Purpose: To investigate the success and failure rates of scleral lens correction in severe keratoconus.
Design: Retrospective case series.
Methods: Study population comprised patients with keratoconus who attended the keratoconus clinic at the Antwerp University Hospital, Belgium, between January 1, 2010, and December 31, 2014. The included eyes had maximal keratometry values ≥ 70 diopters, as measured using the sagittal curvature map that was obtained by Scheimpflug tomography. The exclusion criteria included amblyopia, mental retardation, and concomitant ocular disease that limited their visual potential.
Results: Scleral lens fitting was proposed for the 75 eyes included in the study. Eight eyes underwent transplant surgery because of insufficient visual acuity with the lenses, lens intolerance, and issues with handling the lenses. Twelve eyes did not have lenses fitted because of good visual acuity in the other eye or a contraindication for lens wear. Three eyes were successfully fitted with corneal or hybrid lens wear. Scleral lenses were prescribed in 51 of 75 eyes. The mean gain in visual acuity (lens vs spectacle-corrected visual acuity) was 0.54 ± 0.18 (decimal fraction, Snellen eye chart). Seven eyes were lost to follow-up, 4 eyes abandoned wearing the scleral lens because of an inability to handle the lenses, and 40 eyes wore the lenses at their last follow-up visit, with a mean follow-up interval of 30.15 ± 12.83 months.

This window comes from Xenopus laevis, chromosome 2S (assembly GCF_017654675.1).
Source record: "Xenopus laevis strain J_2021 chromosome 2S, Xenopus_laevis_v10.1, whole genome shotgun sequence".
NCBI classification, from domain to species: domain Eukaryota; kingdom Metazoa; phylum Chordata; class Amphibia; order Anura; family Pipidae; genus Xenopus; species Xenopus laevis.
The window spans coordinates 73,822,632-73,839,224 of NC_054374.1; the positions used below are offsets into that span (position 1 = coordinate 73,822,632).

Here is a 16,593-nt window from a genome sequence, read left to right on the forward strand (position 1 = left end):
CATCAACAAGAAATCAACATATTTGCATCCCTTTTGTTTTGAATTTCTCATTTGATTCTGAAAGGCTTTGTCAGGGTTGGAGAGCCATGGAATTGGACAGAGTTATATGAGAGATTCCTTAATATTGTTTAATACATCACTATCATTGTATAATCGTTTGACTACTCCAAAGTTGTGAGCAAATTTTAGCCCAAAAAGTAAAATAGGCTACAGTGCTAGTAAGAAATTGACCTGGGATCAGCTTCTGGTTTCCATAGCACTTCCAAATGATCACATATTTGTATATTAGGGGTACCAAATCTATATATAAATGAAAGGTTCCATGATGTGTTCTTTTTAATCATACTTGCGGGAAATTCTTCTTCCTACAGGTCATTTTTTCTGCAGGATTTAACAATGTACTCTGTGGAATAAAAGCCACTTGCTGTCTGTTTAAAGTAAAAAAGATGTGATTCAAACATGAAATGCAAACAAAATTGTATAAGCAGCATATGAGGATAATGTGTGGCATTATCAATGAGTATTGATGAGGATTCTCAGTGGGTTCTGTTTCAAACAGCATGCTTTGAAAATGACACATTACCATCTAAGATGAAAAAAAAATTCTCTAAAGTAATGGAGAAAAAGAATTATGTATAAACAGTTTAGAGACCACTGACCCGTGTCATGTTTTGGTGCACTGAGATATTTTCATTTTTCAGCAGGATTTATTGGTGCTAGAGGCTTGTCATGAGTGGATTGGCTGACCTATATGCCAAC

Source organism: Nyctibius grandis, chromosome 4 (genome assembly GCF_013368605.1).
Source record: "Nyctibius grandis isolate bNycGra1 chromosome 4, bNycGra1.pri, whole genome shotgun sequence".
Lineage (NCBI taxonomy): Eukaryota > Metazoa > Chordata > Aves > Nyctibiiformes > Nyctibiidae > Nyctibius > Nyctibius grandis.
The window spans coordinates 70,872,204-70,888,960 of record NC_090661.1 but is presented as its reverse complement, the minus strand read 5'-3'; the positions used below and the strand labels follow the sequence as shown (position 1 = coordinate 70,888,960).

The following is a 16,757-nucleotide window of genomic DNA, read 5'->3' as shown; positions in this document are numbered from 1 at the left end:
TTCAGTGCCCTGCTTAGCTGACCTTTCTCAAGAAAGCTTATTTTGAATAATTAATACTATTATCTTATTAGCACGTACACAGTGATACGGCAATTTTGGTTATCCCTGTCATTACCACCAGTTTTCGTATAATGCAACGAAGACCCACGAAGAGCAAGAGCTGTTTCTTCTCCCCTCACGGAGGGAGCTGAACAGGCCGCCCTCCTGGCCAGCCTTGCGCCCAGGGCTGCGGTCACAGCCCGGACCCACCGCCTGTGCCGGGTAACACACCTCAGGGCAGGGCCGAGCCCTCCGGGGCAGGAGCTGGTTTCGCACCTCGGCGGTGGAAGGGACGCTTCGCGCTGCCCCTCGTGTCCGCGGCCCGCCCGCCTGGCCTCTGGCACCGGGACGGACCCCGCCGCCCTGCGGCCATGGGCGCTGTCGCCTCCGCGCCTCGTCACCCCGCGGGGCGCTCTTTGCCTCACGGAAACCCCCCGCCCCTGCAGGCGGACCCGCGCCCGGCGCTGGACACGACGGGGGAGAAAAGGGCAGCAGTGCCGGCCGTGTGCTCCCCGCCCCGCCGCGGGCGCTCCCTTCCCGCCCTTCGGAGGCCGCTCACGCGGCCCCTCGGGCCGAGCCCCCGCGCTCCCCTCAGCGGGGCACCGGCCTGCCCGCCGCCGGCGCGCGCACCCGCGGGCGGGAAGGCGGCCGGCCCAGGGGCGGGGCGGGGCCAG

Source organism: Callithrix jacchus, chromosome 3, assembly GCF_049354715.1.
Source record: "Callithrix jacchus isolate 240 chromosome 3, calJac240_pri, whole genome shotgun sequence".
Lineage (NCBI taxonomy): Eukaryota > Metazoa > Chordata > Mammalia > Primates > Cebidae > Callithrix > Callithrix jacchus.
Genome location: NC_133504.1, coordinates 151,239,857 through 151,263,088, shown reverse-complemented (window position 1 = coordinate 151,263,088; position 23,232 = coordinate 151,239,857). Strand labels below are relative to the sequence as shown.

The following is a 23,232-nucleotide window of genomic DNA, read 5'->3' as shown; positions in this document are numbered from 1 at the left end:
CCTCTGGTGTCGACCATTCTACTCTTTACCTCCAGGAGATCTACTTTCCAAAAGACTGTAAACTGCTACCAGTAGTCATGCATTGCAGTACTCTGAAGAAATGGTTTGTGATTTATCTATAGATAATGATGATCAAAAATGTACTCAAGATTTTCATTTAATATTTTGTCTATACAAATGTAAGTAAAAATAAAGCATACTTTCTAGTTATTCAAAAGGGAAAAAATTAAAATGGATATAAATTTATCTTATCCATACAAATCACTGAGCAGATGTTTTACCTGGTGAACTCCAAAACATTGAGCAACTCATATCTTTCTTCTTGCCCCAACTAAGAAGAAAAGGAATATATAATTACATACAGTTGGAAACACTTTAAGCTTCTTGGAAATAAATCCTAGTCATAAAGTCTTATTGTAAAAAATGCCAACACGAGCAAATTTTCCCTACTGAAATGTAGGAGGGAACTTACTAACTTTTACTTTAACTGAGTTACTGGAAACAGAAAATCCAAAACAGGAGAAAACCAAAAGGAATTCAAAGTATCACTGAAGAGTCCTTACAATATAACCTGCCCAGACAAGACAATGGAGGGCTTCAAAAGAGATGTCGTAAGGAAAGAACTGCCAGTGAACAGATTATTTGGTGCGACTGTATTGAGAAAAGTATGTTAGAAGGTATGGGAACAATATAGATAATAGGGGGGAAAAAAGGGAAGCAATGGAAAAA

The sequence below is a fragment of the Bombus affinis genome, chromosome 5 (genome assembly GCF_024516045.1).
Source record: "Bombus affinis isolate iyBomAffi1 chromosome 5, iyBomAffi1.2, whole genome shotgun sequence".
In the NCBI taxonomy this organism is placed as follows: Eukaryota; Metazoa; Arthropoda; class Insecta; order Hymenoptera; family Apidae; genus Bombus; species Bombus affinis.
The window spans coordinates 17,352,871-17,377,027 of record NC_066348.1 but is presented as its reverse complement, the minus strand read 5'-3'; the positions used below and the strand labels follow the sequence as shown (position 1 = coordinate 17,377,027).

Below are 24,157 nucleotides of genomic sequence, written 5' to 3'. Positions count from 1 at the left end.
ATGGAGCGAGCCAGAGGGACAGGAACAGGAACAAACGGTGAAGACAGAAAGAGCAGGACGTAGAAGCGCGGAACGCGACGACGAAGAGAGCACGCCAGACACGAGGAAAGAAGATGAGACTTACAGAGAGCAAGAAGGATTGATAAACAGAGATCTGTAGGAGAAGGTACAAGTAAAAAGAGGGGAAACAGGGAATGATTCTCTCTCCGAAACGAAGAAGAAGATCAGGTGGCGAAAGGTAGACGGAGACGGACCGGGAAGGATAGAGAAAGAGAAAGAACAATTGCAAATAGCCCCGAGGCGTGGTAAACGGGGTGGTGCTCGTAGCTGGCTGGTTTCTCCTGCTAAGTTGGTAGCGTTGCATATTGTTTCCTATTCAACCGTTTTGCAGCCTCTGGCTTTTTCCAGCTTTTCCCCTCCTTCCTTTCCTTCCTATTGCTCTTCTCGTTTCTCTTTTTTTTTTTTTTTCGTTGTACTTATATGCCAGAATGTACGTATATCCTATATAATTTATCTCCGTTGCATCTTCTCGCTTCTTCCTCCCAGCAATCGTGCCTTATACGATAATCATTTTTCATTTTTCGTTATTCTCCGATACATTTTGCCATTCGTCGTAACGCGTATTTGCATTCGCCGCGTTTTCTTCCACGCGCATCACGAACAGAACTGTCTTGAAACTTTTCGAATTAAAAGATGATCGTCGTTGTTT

Conclusions: Forty of the 51 eyes with severe keratoconus that would otherwise have undergone transplant surgery were successfully treated with long-term scleral lens wear. In this way, the indication for keratoplasty was more than halved in our keratoconus population.
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